UNIVERSAL FUND MEMBERConnecting people at Watsi
United States • Born on September 22nd
Works at Watsi
Chase joined Watsi on March 12th, 2013. Eight years ago, Chase joined our Universal Fund, supporting life-changing treatments for a new Watsi patient every month. Chase's most recent donation traveled 8,700 miles to support Junior, a 5-year-old boy from Tanzania, to fund leg surgery.
Junior is a happy and playful five-year-old boy who lives with his grandmother in Dodoma, Tanzania. Junior's mother, who is a single parent, works as a housemaid in Arusha- 450 miles from Dodoma- and sends her earnings to her mother, who cares for Junior. Junior was diagnosed with bilateral genu valgus, a condition where his legs bow inward. This condition is typically caused by an excessive accumulation of fluoride in the bones, which is often a byproduct of consuming contaminated drinking water. As a result, Junior has difficulty walking. Our medical partner, African Mission Healthcare Foundation, is requesting $880 to fund corrective surgery for Junior. The procedure is scheduled to take place on April 17th at Arusha Lutheran Medical Centre. Treatment should restore Junior's mobility, allowing him to participate in a variety of activities, and greatly decrease his risk of future complications. Junior’s mother says: “I am constantly worried about his future because his legs keep getting worse over time. I hope he will get better with this treatment.”
Allan is an eight-year-old boy from Kenya who lives with his sibling and mother. One day while playing at school, Allen fell and fractured his leg. Since the accident, he has not been able to put weight on his leg and has been using crutches. Allan and his mother were initially unable to seek medical attention for his injury due to a lack of funds. With the help of his relatives, who fundraised in order to help him seek medical care, Allan was connected with our medical partner, African Mission Healthcare. Doctors there diagnosed Allan with an infection in his fractured left leg that requires immediate treatment. After the tibia sequestrectomy surgery, Allan will be able to use his leg comfortably once again and return to school. Allan and his family need support raising funds for the $1,500 surgery, which will take place on March 10th. Allan's mother says, "Allan stayed at home after the accident due to lack of funds. His leg has picked an infection. He is at risk of losing his leg if not treated. He needs this surgery to walk.”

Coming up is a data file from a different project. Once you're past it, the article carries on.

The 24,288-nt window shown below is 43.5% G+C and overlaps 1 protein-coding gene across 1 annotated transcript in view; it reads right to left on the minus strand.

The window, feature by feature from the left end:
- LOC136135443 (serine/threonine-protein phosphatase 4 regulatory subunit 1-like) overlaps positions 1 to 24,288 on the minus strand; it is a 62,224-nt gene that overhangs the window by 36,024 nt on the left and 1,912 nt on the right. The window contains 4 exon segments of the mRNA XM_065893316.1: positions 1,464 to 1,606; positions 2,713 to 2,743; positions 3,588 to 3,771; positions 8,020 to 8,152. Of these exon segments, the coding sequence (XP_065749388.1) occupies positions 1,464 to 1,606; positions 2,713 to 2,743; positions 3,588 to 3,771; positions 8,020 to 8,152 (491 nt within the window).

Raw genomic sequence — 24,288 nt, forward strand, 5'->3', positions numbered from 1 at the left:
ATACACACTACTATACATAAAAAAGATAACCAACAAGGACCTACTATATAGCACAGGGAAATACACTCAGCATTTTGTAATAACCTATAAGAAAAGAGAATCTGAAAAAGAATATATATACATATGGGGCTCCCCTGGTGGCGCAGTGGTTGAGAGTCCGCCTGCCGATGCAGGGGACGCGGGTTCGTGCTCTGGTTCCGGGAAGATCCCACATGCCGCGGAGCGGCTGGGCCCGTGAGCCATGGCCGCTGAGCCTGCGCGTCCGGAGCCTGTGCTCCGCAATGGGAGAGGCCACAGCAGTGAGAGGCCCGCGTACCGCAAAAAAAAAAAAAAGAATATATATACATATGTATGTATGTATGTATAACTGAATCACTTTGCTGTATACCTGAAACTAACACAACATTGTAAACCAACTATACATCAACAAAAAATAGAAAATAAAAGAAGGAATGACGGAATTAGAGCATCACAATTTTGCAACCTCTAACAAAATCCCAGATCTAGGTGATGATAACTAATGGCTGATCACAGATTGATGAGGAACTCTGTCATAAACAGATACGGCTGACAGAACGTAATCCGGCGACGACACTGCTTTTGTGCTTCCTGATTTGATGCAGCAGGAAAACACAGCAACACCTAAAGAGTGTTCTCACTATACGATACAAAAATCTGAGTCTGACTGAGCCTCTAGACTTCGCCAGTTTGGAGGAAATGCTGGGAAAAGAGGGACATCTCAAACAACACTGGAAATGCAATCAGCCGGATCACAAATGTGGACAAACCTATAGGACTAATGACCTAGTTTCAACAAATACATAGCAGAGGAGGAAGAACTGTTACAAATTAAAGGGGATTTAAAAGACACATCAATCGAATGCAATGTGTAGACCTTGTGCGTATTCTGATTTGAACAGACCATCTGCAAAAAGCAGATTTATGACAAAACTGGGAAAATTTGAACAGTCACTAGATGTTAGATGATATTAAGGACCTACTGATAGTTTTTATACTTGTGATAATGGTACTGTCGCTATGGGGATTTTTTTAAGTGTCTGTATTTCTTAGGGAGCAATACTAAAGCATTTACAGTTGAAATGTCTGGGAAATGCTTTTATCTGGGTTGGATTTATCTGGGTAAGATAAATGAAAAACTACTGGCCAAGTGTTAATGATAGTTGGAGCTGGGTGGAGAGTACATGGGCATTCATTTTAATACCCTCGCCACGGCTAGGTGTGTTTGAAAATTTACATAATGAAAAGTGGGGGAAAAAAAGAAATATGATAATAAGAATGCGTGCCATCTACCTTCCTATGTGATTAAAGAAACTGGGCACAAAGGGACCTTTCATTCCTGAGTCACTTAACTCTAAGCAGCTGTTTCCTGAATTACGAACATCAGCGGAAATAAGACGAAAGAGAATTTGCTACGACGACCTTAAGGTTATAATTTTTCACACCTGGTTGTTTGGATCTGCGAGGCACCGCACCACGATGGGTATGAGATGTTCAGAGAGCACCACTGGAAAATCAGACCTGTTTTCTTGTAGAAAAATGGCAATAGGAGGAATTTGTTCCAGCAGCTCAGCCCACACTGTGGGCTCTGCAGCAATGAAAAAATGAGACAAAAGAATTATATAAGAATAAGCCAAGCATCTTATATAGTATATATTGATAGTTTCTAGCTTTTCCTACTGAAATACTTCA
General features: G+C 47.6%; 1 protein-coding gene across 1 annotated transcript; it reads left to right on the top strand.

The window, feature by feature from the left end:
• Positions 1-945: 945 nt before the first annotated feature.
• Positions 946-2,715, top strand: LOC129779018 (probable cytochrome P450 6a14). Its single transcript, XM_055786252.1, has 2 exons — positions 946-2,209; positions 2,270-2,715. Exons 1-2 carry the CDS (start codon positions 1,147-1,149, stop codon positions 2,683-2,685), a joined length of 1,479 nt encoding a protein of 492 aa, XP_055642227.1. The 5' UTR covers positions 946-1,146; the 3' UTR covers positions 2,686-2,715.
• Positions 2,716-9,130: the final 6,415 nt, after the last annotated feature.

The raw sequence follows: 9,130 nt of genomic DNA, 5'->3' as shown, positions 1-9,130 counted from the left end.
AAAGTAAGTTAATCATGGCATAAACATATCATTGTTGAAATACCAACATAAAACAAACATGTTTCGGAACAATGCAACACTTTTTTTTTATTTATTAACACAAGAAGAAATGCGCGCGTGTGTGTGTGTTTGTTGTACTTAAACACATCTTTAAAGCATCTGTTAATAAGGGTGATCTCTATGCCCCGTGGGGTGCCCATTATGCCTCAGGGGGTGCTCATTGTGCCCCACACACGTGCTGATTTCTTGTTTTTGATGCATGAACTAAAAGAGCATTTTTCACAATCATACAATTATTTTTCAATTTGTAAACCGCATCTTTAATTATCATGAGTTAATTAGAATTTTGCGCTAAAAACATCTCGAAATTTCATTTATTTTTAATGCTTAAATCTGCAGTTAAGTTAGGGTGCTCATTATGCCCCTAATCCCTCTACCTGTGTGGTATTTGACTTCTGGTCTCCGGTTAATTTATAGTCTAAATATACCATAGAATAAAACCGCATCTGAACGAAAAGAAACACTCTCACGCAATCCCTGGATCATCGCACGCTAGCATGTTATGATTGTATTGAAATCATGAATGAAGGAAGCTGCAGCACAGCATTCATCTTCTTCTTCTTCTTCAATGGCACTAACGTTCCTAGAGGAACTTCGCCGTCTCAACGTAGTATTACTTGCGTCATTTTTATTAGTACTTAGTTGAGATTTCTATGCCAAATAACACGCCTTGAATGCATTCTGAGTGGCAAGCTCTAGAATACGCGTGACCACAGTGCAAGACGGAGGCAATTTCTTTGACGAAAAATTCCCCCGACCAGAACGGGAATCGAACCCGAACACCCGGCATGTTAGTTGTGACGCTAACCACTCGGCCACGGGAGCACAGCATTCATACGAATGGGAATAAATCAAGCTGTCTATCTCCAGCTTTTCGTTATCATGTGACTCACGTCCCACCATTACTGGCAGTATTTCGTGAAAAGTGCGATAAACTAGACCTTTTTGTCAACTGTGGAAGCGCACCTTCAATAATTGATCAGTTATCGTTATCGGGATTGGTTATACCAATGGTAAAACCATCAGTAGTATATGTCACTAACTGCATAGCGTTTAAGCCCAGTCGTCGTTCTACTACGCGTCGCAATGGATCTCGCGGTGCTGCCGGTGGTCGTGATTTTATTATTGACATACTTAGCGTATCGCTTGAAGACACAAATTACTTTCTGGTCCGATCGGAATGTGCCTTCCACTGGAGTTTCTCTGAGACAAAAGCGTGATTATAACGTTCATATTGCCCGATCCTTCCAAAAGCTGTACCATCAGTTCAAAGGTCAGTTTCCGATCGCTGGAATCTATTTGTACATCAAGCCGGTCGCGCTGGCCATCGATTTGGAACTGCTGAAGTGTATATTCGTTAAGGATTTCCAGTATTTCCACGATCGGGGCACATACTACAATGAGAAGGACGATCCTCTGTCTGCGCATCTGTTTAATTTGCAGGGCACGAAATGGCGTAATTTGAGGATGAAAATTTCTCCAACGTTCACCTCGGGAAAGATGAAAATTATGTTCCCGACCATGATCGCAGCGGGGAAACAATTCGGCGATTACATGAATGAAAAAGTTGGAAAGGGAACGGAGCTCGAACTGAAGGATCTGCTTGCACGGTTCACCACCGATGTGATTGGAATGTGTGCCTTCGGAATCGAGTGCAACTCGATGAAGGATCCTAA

Meet Clerize: a beautiful and bright 4-year-old. She is the 1st born in a family of two and her family hails from a small village in rural Kenya. We met her at our Nyandarua medical camp outreach accompanied by her grandmother. Clerize's grandmother is a farmer while her father, who is separated with his wife, works as a boda boda (motorcycle taxi) driver. Clerize was born healthy however at the age of three, her grandmother noticed an unusual walking style. She stared tiptoeing and would fall every time she tried to walk. For lack of information and because of the distance, they didn’t take her to the hospital. Later their family heard about CURE hospital medical camp in Nyandarua and brought her to be seen by the doctors. The medical team diagnosed Clerize with clubfoot. Clubfoot is a condition in which the foot is twisted out of shape. This causes difficulty walking and even wearing shoes. Fortunately, Clerize's family has now traveled to visit our medical partner's care center, AIC Cure International Hospital. There, surgeons will perform clubfoot repair surgery on February 26th. Our medical partner, African Mission Healthcare Foundation, is requesting $1,286 to fund Clerize's clubfoot repair. After treatment, she will be able to walk more easily and is looking forward to attending school. “I am pleading for help to help my granddaughter undergo surgery so that she can resume with her normal life and walking,” Clerize's grandmother told us.